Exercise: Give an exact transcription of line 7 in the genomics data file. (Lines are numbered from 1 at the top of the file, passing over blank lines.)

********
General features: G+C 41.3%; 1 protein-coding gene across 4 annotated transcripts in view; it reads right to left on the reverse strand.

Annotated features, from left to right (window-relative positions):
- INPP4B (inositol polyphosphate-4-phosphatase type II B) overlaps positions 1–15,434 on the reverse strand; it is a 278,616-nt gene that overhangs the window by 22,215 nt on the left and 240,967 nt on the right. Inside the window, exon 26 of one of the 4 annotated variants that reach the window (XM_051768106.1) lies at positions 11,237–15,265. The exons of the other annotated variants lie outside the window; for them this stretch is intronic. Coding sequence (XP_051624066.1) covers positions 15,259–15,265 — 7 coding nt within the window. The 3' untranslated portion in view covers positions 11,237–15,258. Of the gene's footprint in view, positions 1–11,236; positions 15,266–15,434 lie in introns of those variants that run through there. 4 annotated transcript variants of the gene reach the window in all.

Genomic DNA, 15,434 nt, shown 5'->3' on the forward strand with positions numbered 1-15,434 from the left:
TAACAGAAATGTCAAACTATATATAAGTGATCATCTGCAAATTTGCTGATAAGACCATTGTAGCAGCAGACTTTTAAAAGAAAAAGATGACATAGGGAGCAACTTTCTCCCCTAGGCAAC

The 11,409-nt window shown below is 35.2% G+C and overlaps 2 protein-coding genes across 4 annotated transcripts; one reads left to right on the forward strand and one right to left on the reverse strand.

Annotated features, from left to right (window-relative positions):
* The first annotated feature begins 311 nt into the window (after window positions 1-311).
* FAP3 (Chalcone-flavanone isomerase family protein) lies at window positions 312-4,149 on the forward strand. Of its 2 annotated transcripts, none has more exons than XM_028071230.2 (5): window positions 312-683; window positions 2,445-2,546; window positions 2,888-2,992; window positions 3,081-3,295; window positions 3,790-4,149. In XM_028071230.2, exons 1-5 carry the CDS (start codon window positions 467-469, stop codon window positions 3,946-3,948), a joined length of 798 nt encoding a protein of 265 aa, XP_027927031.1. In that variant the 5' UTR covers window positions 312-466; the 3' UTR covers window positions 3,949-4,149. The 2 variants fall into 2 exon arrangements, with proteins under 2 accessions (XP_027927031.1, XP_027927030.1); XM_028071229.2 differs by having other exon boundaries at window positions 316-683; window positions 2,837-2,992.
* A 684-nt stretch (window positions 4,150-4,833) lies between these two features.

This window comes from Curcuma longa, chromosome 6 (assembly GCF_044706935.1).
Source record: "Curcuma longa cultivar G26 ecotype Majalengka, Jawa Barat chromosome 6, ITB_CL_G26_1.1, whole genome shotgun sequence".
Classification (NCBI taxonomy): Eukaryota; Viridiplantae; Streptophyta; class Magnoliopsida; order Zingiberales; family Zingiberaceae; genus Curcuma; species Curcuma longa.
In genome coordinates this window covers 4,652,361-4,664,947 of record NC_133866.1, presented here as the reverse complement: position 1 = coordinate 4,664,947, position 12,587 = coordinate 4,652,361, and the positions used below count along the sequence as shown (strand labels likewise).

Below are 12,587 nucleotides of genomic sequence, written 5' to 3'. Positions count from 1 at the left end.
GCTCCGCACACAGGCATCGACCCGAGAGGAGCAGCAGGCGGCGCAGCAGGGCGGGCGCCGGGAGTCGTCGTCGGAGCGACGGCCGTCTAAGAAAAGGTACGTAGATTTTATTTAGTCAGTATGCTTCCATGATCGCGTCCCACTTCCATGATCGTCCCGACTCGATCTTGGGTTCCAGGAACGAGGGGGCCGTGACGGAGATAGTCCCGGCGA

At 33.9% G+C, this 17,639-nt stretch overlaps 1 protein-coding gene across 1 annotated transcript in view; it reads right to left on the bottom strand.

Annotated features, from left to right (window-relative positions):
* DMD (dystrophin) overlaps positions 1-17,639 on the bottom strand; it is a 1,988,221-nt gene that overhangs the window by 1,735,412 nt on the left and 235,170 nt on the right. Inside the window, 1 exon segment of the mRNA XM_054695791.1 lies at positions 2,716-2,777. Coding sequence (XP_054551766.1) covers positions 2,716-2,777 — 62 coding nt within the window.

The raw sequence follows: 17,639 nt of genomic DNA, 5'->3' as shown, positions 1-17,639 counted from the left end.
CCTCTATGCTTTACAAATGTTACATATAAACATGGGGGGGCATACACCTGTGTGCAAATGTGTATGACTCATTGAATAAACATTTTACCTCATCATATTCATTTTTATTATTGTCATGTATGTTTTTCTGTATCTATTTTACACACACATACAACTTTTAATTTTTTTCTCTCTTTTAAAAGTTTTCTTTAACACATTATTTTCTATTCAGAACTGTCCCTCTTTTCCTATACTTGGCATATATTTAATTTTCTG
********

Annotated features, from left to right (window-relative positions):